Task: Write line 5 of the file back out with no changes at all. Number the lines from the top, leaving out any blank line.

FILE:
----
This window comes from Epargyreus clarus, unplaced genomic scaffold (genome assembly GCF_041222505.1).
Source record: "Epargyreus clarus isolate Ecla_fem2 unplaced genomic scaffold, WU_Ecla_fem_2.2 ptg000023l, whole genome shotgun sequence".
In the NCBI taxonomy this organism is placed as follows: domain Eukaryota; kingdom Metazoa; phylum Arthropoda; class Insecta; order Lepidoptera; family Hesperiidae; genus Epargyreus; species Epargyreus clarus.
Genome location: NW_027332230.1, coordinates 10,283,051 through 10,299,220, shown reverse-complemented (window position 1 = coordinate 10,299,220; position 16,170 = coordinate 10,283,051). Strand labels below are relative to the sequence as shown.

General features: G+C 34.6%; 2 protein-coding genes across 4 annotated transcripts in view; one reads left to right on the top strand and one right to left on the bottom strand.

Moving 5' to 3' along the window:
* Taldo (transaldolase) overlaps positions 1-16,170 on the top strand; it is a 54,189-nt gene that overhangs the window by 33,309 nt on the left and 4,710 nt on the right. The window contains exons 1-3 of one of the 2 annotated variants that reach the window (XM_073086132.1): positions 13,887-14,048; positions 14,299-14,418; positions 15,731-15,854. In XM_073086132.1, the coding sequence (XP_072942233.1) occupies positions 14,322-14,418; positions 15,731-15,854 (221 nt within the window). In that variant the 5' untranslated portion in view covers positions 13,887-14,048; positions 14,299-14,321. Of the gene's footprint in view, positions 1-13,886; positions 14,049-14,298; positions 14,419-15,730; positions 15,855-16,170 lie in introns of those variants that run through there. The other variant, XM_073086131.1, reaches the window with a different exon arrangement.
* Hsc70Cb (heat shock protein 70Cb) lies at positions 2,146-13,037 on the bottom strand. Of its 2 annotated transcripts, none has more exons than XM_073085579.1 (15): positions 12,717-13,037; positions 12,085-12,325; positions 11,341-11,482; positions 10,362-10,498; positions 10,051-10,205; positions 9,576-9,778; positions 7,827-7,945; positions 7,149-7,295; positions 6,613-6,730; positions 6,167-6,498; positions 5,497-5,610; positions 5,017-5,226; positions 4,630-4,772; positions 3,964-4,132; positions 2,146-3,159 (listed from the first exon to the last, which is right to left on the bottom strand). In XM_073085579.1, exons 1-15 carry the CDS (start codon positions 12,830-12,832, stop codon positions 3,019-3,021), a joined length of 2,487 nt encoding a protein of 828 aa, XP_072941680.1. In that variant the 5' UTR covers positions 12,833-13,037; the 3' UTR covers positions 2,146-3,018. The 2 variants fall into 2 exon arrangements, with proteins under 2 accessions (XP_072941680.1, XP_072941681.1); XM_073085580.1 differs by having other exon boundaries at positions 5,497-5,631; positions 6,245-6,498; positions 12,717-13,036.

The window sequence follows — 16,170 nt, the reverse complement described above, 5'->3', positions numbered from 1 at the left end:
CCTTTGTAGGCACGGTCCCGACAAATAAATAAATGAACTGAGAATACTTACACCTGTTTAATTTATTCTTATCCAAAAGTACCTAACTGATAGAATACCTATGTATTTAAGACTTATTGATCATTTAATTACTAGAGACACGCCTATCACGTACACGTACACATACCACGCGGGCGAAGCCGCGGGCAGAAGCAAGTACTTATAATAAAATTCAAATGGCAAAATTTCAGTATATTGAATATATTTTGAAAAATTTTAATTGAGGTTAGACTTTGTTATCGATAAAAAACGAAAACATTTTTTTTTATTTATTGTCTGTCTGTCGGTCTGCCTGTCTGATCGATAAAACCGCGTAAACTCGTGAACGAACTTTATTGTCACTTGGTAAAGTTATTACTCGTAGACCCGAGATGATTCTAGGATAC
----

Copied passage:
General features: G+C 34.6%; 2 protein-coding genes across 4 annotated transcripts in view; one reads left to right on the top strand and one right to left on the bottom strand.